Monday, January 28, 2013

Hottest vs Warmest 100 and the effects of social media

The Australia Day ritual of listening to Triple J's Hottest 100 countdown was this year enhanced by seeing how accurate the Warmest 100 team had been.   For the whole background on how a few geeks used the votes of a small sample published on social media to compile a prediction list the article in The Vine is a good read.

The answer was,  very accurate, but not surprisingly so.  The folks involved published a cool table of their accuracy, which a journo kindly graphed. The simple highlights are that 92 of the songs in the Warmest 100 were in the Hottest 100, they got 8 songs in their correct positions inclusding the top 3 and they correctly predicted the top 10 but not in order.

That this isn't surprising is due to statistical analysis by an Australian economist currently working in the USA. 

The correlation is not surprising, though economist turned politician Andrew Leigh did suggest on Twitter  a possible additional variable "#Warmest100=sharers. #Hottest100=everyone. So extroverts prefer Frank Ocean, The xx, Passion Pit, Grimes..."

There is, however, also another angle to this and that is not so much whether the published choices are an accurate sample, but whether they actually affected the result.  A paper published in 2006 titled Experimental Study of Inequality and Unpredictability in an Artificial Cultural Market studied the effect of social connection on music.  Quoting from the abstract;

Hit songs, books, and movies are many times more successful than average, suggesting that “the best” alternatives are qualitatively different from “the rest”; yet experts routinely fail to predict which products will succeed. We investigated this paradox experimentally, by creating an artificial “music market” in which 14,341 participants downloaded previously unknown songs either with or without knowledge of previous participants' choices. Increasing the strength of social influence increased both inequality and unpredictability of success. Success was also only partly determined by quality: The best songs rarely did poorly, and the worst rarely did well, but any other result was possible.

In brief, the research suggests that the practice of voters sharing their votes online will shape the final result. If that is the case then it is no wonder that the Warmest list was such a good predictor.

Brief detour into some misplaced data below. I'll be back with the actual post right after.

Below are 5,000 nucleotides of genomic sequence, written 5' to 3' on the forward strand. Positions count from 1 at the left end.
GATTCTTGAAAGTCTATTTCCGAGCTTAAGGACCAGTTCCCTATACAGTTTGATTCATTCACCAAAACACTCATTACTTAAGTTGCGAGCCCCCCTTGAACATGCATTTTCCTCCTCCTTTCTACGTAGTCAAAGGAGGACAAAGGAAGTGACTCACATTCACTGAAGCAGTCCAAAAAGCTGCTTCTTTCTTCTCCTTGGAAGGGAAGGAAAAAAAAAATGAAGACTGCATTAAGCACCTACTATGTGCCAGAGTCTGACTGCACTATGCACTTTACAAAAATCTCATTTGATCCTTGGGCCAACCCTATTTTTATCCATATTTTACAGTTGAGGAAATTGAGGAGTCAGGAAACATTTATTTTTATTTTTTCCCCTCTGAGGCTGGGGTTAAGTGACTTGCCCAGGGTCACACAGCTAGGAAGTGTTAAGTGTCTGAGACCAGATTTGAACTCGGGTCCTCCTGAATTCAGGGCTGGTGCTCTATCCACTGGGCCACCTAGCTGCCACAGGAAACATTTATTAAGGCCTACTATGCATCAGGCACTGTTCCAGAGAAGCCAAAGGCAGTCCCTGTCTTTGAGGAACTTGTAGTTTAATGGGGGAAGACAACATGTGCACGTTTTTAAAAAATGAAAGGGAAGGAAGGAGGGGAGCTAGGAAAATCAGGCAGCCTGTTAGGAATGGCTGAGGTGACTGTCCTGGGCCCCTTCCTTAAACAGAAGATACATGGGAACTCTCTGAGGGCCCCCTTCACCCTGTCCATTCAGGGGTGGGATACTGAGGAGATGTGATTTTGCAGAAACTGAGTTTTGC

Tuesday, January 08, 2013

The distinction

I am currently writing a longer form piece about what it means to be on the left.  One of the definitions that goes around to distinguish the "left" and the "right" is the former's belief in "equality."  More nuanced versions point out that the right also promotes some kind of equality.

Perhaps a better version of the distinction was provided yestyerday by Amanda Vanstone writing in the SMH.  In an homage to the value of instead of whineing one should simply take the initiative to enjoy oneself, she tells us that we certainly shouldn't look to politicians.

As a piece of definition of the views of the right she says "After all if the government keeps wanting to make it harder for those with more, what's the point in busting your gut to get kicked in the guts?"  This from a person who was of the so-called Liberal left.  This is the real right in operation, portraying Government merely as a means to take ones possessions.  It is Bad King John writ large.

The separate political error is in the next sentence where she writes " If the government can't control its spending and has failed miserably to save for a rainy day you might well feel a bit dorkish playing Mr or Mrs Scrooge with your own finances." The only trouble being that the Government IS controlling its spending, Government expenditure as a proportion of GDP continues to be lower under this Government than under Howard.

Finally, in Vanstone's call to not look to politicians for inspiration she writes;

Do not look to the Parliament as an example of what is good in Australia. Australia is much better than a quick look at our question time would have you believe. Australia is richer, stronger, better, more productive, more innovative - I could go on - than our Parliament. We are made of better stuff.
This is disappointing from a former Senator, who should no better than the average citizen, that question time is not indicative of the contribution of politicians.  That comes far more in their formulation of policy, the decisions they collectively make about legislation and government finance.  And while it is convenient to believe in the image of monoloithic parties that are mere voting blocks at the behest of their leaders or factional chiefs, the reality is vastly different.  Look no further than the discussions on irregular boat arrivals and how the coalition responded, or the way the ALP addressed the UN Plastine vote.

Our politicians are much better than journalists, former politicians, and even current politicians frequently argue.